tubular joints.

At present, various approaches are available to enhance the strength of tubular joints, such as the addition of ring stiffeners, double plate, collar plate. However, most of the researches focused on the static performance of different joint configurations (Choo et al. [9], Gaoetal. [10], Chen et al. [11]). Few reports were presented to investigate the dynamic performance of reinforced tubular joint under impact loading.

Moreover, it is evident that the offshore legs and building columns always bear axial load induced by live and dead load of slab or deck simultaneously during the impact accidents. Zeinoddini et al. [12-14], Wang et al. [15] and Yousuf et al. [16] investigated the impact performance of pre-loaded mild or stainless steel tube subjected to lateral impact by means of experimental and finite element methods. However, in the available literatures, limited research lias emphasized on the impact performance of tubular joints considering the axial compression in the chord.

To this end, this paper examines dynamic behaviour of collar plate reinforced tubular T-joints with precompression chord by means of experimental studies. An experimental programme involved one test on unstiffened tubular T-joint and three on stiffened configurations is carried out through a high-performance drop hammer machine. The dynamic response of four tubular T-joints is investigated with emphasis on the effect of dimensional parameters of stiffening

2. Experiment investigation

2.1. Specimen details

According to the geometry requirement recommended by Choo et al. [9] and design code of API [17], three tubular T-joints reinforced by stiffening rings and one without reinforcement were designed to experimentally study their behaviour under impact loading. Figure 1(a) and (b) illustrates the configurations of the tubular T-joints with or without stiffening rings, respectively. The geometric details of each specimen are listed in Table 1, where T in the reference number denotes an unstiffened tubular T-joint, while CT represents a collar plate reinforced tubular T-joint. D, T, L are the outer diameter, thickness and effective length of the chord, respectively, while d, t, 1 are the outer diameter, thickness and length of the brace, respectively, rw, rt and n are the width thickness and amount of the stiffening rings. In addition the testing information was also summarized in Table 1, where m and v represent the weight and impact velocity of drop hammer. No is the precompressive load in the chord, and A and 5 represent the indentation depth and expansion width of the impact cross-section after testing, which are measured from chord mid-span section after testing, respectively.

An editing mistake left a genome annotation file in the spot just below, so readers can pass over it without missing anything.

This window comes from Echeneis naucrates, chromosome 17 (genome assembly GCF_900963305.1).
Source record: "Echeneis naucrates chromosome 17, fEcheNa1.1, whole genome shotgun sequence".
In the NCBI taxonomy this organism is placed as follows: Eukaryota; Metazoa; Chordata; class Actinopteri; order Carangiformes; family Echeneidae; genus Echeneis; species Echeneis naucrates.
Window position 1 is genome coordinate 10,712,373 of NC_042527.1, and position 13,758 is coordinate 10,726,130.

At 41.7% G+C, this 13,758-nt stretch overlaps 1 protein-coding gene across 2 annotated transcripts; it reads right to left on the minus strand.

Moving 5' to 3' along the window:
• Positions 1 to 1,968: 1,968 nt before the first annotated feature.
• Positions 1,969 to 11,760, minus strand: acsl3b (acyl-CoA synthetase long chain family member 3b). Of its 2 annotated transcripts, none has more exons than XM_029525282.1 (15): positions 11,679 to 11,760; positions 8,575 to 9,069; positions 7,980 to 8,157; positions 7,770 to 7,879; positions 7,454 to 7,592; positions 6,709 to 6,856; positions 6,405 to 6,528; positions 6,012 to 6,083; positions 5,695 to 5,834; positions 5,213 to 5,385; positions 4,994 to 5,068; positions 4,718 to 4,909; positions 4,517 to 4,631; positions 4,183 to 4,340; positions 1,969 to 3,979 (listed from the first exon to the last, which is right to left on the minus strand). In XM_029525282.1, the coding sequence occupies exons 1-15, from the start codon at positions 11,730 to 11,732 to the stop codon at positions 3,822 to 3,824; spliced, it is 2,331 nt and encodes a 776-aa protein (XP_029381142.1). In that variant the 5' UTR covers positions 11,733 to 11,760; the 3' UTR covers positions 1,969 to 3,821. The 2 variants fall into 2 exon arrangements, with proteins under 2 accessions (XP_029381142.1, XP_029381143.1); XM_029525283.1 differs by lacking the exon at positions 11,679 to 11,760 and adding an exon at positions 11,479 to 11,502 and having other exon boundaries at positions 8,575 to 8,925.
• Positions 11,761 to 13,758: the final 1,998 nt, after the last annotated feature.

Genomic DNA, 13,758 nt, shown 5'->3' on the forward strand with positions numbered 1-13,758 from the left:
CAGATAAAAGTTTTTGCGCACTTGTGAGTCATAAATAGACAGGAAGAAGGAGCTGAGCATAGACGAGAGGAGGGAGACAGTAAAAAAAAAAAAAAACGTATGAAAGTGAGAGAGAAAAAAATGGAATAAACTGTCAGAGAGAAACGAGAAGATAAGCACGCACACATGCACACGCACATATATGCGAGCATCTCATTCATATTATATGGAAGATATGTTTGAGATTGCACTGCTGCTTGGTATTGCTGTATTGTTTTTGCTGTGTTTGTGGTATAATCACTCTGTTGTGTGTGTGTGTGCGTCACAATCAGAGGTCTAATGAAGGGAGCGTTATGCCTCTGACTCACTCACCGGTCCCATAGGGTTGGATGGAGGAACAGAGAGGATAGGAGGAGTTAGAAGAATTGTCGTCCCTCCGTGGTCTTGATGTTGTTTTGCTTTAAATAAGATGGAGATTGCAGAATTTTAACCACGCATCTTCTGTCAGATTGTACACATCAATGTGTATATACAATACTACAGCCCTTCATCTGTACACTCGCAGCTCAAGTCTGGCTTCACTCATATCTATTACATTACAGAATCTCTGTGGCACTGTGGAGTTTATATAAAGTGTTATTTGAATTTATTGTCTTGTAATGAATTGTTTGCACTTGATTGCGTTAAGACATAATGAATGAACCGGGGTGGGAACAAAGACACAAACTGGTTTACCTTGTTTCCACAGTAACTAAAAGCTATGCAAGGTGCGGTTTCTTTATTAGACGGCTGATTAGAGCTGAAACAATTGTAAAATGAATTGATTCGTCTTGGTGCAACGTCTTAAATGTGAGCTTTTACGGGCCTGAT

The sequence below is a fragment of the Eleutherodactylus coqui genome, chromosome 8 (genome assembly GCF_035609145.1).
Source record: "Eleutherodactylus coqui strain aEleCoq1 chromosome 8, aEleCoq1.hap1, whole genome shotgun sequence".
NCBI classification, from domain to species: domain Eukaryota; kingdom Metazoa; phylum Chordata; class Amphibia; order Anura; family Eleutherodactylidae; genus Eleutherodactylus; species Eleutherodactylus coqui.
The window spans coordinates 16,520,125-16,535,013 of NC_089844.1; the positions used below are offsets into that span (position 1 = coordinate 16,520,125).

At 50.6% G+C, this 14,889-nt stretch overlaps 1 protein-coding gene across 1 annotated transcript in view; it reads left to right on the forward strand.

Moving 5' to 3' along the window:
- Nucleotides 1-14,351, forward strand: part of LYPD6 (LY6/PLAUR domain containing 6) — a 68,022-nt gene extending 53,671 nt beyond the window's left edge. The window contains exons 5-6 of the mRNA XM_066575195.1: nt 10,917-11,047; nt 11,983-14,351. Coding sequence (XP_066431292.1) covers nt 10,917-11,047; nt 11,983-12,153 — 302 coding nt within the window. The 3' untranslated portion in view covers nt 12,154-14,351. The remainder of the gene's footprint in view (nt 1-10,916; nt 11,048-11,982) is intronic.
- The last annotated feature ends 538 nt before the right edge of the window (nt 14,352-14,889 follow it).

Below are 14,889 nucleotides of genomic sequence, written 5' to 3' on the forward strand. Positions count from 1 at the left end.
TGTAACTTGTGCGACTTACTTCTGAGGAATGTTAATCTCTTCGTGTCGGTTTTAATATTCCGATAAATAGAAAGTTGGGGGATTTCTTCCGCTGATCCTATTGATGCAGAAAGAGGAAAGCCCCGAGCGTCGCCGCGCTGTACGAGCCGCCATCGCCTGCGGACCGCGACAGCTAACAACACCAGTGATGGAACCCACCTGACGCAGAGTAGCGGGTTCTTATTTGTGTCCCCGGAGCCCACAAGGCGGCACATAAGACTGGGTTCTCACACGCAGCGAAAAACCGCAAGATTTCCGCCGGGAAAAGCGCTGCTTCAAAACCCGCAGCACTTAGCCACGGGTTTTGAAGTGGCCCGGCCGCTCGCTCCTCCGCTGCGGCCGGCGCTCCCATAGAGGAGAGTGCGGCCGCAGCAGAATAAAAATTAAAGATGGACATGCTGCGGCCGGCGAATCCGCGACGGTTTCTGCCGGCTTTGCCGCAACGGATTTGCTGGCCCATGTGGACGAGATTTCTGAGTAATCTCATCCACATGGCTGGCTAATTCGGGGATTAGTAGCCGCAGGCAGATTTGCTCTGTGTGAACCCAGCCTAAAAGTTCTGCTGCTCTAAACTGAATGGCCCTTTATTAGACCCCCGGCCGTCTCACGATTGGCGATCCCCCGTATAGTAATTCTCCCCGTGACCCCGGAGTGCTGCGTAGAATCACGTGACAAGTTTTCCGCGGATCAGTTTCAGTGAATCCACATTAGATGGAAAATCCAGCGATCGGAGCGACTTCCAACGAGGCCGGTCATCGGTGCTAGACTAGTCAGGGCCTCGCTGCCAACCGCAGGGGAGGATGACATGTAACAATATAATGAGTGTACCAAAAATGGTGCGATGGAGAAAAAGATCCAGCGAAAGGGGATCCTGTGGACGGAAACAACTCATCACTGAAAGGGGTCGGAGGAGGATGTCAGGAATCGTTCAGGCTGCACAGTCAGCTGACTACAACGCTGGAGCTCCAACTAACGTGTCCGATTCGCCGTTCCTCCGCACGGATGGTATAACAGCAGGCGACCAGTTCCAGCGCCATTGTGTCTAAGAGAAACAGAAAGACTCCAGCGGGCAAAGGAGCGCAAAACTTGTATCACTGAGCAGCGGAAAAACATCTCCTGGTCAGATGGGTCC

Figure 1 Configuration of K-j oints (a) Stiffened T-joint (b) Unstiffened T-joint

The chords and braces of T-joints were made of hot-rolled seamless steel tubes, and they were connected by using partial penetration welds. Strip coupons cut from of the steel tubes were tested in tension. The obtained yield strength (fy) of 6 mm thick chord and brace is 349 MPa, and the ultimate strength (fu) is 539 MPa, while the measured yield strengths (fy) of 4 mm and 6 mm thick stiffening ring are 325 MPa and 303 MPa, and the ultimate strengths (fu) are 490 MPa and 470 MPa, respectively.

Table 1 Details of testing specimens

Chord Brace Stiffening ring

(mm) No A 5

Reference Type DXTXL (mm) rfx/x/ (mm) Fw rt _ v (m/s) (kg) (kN) (mm) (mm)

mm mm n

T-l Unstiffened 180x6x1970 68x6x600 - - 445 8 222 50 207

RT-1 stiffened 180x6x1970 68x6x600 30X4 2 445 8 222 27 195

RT-2 stiffened 180x6x1970 68x6x600 15X6 2 445 8 222 38 200

RT-3 stiffened 180x6x1970 68x6x600 30X6 2 445 8 222 18 191

2.2 Testing setup

The impact tests were conducted by employing the drop hammer machine at the Center for Integrated Protection Research of Engineering Structures (CIPRES) in Hunan University, and the details of this testing machine were described elsewhere [13]. Figure 2 shows the general view of impact test set-up, including a drop hammer facility, a U-shaped rigid base frame and the self-reacting system of disc springs. The supports at both ends of the chord provided rigid boundary conditions, but allowed chord to freely translate in the axial direction at one end. The axial springs were employed to impose a 222kN axial load to the specimen and keep it as a constant during the impact loading, as shown in Figure 2.

Figure 2 Test setup and corresponding details